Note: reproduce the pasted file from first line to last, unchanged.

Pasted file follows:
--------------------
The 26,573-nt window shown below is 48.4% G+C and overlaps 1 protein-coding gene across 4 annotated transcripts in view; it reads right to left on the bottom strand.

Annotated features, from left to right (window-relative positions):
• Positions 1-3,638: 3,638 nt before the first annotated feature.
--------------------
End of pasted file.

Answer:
The 26,573-nt window shown below is 48.4% G+C and overlaps 1 protein-coding gene across 4 annotated transcripts in view; it reads right to left on the bottom strand.

Annotated features, from left to right (window-relative positions):
• Positions 1-3,638: 3,638 nt before the first annotated feature.